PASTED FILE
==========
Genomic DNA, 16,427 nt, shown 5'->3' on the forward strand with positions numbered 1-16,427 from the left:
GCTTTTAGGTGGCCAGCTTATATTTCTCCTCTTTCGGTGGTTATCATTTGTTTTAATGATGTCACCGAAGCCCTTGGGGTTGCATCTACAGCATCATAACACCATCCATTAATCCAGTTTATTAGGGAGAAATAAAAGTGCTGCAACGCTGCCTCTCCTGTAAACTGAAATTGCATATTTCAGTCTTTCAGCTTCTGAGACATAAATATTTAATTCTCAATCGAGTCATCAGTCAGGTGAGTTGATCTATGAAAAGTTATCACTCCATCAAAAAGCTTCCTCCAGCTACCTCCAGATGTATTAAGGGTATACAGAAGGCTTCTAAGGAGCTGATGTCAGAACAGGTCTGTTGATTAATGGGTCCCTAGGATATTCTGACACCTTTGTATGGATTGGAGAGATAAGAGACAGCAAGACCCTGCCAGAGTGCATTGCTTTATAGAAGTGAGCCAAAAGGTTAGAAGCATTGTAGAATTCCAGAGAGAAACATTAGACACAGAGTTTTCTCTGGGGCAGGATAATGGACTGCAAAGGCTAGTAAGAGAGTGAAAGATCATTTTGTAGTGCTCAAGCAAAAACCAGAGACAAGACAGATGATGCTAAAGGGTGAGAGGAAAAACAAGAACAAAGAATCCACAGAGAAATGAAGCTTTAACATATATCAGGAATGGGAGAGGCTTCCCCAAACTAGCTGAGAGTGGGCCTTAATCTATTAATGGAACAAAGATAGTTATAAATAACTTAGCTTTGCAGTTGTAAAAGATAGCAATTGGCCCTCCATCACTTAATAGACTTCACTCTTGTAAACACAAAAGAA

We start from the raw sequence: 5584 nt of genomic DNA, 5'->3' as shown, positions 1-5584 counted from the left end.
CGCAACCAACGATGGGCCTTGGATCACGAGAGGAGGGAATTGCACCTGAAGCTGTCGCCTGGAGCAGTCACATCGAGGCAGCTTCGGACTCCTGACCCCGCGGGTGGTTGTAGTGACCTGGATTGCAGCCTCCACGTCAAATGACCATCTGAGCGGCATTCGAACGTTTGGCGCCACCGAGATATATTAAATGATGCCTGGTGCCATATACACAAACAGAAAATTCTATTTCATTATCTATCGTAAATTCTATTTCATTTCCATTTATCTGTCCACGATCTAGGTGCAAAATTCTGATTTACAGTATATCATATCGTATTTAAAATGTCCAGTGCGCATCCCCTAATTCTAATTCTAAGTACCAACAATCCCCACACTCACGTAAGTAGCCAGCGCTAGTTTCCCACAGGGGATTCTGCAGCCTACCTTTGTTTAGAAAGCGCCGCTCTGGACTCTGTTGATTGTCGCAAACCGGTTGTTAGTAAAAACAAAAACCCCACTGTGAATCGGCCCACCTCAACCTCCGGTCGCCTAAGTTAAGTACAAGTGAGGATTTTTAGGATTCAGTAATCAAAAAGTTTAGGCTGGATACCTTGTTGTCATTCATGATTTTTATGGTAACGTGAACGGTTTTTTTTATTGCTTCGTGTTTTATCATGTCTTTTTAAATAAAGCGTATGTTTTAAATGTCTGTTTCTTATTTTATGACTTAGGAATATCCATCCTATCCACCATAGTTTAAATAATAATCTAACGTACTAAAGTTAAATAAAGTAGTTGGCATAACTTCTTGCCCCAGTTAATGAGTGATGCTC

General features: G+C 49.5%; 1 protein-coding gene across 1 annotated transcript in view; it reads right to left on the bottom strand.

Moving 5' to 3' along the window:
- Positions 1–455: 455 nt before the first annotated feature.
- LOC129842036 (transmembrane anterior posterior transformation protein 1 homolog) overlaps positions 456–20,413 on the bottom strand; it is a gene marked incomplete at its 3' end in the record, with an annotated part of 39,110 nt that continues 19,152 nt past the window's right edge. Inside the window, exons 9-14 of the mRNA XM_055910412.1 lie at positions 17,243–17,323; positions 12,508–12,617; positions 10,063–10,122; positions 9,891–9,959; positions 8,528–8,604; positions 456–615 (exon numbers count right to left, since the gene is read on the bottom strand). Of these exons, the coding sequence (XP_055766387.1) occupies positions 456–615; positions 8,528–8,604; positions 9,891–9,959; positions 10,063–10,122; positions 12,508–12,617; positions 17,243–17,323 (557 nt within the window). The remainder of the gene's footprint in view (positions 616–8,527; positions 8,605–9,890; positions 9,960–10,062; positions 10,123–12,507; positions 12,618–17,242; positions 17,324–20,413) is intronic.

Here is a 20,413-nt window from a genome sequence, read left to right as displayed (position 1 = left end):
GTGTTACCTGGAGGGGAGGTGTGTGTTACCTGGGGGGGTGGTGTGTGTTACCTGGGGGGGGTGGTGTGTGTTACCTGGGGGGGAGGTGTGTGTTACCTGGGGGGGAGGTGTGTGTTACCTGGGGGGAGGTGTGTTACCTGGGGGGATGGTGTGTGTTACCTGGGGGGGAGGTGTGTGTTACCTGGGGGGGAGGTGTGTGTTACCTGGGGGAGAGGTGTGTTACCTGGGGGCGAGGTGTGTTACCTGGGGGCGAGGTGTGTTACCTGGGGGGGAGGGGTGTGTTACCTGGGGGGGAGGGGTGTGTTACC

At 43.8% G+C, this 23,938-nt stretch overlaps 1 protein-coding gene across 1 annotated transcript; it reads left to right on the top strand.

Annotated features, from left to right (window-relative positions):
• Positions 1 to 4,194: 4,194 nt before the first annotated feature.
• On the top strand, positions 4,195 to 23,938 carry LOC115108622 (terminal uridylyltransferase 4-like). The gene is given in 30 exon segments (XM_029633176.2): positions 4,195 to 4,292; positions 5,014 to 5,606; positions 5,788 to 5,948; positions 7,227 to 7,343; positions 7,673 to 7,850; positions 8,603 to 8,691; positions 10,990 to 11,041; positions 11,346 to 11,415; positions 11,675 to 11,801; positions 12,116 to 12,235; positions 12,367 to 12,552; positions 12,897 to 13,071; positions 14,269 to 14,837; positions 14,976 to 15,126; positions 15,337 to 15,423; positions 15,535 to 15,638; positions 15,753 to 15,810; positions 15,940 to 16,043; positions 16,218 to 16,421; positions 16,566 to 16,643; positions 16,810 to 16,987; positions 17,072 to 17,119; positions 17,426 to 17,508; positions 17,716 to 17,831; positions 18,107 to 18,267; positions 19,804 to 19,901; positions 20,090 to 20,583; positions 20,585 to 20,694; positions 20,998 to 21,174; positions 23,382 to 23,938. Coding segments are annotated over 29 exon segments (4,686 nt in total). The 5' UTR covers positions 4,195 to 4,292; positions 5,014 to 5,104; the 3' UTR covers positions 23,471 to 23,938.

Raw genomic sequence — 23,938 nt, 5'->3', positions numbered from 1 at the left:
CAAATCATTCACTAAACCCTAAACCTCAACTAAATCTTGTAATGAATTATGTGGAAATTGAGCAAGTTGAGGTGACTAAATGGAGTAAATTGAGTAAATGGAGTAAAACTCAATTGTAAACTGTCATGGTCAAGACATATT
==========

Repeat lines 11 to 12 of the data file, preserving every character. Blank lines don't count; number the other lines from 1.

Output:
At 43.8% G+C, this 23,938-nt stretch overlaps 1 protein-coding gene across 1 annotated transcript; it reads left to right on the top strand.

Annotated features, from left to right (window-relative positions):